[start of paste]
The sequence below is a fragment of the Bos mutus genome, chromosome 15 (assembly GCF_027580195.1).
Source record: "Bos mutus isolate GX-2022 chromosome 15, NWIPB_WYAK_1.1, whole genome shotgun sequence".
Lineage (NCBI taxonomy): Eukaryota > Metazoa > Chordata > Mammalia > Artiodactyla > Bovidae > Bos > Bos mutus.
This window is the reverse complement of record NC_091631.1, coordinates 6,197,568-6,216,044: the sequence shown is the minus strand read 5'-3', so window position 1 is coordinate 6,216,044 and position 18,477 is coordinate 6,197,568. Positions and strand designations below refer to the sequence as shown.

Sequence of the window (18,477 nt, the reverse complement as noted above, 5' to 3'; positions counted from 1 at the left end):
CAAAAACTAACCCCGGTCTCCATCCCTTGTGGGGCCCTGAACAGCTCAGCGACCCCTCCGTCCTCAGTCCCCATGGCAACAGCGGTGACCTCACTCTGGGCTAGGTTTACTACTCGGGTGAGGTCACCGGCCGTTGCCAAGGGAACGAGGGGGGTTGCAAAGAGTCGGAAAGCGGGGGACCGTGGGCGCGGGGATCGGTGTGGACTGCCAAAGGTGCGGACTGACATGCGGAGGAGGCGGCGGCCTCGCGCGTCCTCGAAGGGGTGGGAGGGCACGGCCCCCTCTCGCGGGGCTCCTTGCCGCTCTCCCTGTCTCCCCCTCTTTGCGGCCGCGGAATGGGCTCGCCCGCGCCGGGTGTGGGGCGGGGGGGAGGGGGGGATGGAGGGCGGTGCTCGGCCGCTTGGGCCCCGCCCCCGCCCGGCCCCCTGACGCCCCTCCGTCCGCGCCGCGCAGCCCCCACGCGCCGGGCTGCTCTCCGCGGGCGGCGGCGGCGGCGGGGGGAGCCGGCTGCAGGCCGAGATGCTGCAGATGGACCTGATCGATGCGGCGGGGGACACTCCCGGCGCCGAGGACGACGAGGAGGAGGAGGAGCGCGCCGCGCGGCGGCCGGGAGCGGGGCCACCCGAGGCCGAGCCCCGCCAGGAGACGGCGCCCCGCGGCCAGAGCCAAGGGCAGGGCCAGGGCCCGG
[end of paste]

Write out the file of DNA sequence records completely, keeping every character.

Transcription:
The sequence below is a fragment of the Bos mutus genome, chromosome 15 (assembly GCF_027580195.1).
Source record: "Bos mutus isolate GX-2022 chromosome 15, NWIPB_WYAK_1.1, whole genome shotgun sequence".
Lineage (NCBI taxonomy): Eukaryota > Metazoa > Chordata > Mammalia > Artiodactyla > Bovidae > Bos > Bos mutus.
This window is the reverse complement of record NC_091631.1, coordinates 6,197,568-6,216,044: the sequence shown is the minus strand read 5'-3', so window position 1 is coordinate 6,216,044 and position 18,477 is coordinate 6,197,568. Positions and strand designations below refer to the sequence as shown.

Sequence of the window (18,477 nt, the reverse complement as noted above, 5' to 3'; positions counted from 1 at the left end):
CAAAAACTAACCCCGGTCTCCATCCCTTGTGGGGCCCTGAACAGCTCAGCGACCCCTCCGTCCTCAGTCCCCATGGCAACAGCGGTGACCTCACTCTGGGCTAGGTTTACTACTCGGGTGAGGTCACCGGCCGTTGCCAAGGGAACGAGGGGGGTTGCAAAGAGTCGGAAAGCGGGGGACCGTGGGCGCGGGGATCGGTGTGGACTGCCAAAGGTGCGGACTGACATGCGGAGGAGGCGGCGGCCTCGCGCGTCCTCGAAGGGGTGGGAGGGCACGGCCCCCTCTCGCGGGGCTCCTTGCCGCTCTCCCTGTCTCCCCCTCTTTGCGGCCGCGGAATGGGCTCGCCCGCGCCGGGTGTGGGGCGGGGGGGAGGGGGGGATGGAGGGCGGTGCTCGGCCGCTTGGGCCCCGCCCCCGCCCGGCCCCCTGACGCCCCTCCGTCCGCGCCGCGCAGCCCCCACGCGCCGGGCTGCTCTCCGCGGGCGGCGGCGGCGGCGGGGGGAGCCGGCTGCAGGCCGAGATGCTGCAGATGGACCTGATCGATGCGGCGGGGGACACTCCCGGCGCCGAGGACGACGAGGAGGAGGAGGAGCGCGCCGCGCGGCGGCCGGGAGCGGGGCCACCCGAGGCCGAGCCCCGCCAGGAGACGGCGCCCCGCGGCCAGAGCCAAGGGCAGGGCCAGGGCCCGG